So I’m taking ATLS, Advanced Trauma Life Support.  For the uninitiated, it’s a certification to allow physicians to have a common way of looking at, treating and talking about trauma care.

The funny thing is, as an emergency medicine physician, this is what I was trained to do, have done for 20 + years and continue to practice.  So I’m taking this course because many of the companies that hire locum tenens (temporary physicians) expect their docs to have the certification.  Indeed, many hospitals and physician groups require it as well.

The course is being taught at Large Southern Medical Center, hereafter referred to as LSMC (to protect anonymity).  It’s being done very well, I must say.  And the teaching staff is gracious and helpful.  However, some of my instructors are seasoned trauma surgeons and several are PG3 and PG5 residents.  That is, 3 and 5 years out of medical school.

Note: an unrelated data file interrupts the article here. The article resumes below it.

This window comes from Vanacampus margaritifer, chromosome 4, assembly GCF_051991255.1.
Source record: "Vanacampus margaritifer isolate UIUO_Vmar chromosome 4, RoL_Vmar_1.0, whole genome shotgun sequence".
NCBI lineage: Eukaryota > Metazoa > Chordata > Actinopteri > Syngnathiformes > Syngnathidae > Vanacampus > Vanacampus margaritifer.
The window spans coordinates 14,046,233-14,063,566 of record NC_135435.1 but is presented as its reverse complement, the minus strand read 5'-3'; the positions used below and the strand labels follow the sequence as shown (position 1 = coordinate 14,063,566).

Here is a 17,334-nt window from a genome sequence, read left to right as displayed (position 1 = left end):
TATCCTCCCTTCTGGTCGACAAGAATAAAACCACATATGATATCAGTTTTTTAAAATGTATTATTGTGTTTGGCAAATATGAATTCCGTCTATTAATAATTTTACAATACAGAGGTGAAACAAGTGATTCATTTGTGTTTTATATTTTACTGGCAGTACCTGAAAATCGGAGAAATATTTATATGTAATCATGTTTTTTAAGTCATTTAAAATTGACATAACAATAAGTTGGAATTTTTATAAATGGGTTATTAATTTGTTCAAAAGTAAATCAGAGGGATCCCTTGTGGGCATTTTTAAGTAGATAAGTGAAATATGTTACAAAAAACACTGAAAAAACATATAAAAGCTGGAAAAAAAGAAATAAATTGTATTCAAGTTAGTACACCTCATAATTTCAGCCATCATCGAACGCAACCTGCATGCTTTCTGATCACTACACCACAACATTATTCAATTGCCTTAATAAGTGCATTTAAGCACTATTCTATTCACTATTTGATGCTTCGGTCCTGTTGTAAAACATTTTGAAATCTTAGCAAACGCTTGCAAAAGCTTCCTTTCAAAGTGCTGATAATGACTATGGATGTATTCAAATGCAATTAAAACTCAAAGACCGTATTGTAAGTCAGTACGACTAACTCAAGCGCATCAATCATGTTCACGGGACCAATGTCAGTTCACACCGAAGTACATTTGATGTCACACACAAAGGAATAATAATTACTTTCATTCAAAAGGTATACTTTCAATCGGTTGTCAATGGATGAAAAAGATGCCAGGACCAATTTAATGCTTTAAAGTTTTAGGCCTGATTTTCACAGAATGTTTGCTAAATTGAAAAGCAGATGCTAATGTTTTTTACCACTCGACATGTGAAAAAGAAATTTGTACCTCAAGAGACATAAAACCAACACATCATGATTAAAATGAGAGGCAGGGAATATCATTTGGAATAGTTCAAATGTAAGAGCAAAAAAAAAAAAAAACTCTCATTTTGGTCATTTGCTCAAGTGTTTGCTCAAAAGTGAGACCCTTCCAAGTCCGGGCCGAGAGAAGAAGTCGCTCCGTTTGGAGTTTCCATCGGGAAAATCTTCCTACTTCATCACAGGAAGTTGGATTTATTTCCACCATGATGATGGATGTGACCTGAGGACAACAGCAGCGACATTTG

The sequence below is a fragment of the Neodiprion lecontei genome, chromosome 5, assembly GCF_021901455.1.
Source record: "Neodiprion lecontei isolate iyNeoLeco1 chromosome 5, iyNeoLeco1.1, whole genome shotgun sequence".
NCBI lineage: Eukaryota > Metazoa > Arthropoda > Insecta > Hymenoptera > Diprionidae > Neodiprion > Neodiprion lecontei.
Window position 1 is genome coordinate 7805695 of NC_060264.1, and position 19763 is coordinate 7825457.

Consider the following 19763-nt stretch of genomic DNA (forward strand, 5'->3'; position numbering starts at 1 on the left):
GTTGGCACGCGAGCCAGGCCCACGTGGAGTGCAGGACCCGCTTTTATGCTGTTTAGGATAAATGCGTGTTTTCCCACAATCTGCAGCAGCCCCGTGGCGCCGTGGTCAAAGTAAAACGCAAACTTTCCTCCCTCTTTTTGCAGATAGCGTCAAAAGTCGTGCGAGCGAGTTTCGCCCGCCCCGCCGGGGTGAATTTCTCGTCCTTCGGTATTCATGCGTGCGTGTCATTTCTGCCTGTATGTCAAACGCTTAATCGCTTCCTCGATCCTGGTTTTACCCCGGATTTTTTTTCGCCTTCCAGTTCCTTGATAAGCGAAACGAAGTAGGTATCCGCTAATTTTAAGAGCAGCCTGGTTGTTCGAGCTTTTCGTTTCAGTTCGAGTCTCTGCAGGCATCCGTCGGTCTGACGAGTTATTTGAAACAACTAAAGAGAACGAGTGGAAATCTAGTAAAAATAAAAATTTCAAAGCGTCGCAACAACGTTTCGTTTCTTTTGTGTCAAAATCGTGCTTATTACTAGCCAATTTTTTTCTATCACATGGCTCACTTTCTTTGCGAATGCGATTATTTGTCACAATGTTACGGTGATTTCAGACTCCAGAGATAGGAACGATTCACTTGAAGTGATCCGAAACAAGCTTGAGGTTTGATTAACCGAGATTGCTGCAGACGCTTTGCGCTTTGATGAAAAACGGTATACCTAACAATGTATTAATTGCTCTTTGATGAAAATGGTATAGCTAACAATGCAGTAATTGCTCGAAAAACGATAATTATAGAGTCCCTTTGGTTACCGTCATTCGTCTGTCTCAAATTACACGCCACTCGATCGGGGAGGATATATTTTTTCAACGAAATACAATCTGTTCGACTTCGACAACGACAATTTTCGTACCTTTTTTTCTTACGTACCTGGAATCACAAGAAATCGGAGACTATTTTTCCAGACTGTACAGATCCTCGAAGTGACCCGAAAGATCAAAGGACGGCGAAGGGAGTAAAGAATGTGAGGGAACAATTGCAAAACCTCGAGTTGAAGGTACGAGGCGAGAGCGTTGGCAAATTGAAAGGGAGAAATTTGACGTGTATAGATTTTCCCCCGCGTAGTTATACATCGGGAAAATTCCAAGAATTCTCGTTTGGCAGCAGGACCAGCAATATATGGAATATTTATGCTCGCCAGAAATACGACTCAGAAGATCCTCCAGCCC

Which is to say, I’ve taking care of a lot more trauma patients than they have.  No, I’m not a surgeon but I’m darn good at trauma care.  Nevertheless, I have to be ‘certified’ because we live in a ‘certification’ culture.

So here’s the analogy I’ve come up with to describe the way I feel about these courses.  Having me, as a board-certified emergency physician, take ATLS is like this:  A man has a degree in accounting and went further to become a CPA.  He is hired by a firm.  The firm then says, ‘nice credentials.  But we’ll need you to take the HR Block tax preparers course, just to be sure you know what you’re doing.’  He says, ‘but I have a degree and I’m a CPA.’  And they say, ‘yes, but everyone has to take it so we know you’re qualified.’  He is dumbfounded.

Do any of you have a similar analogy you’d like to share?

Back to trauma…

Edwin

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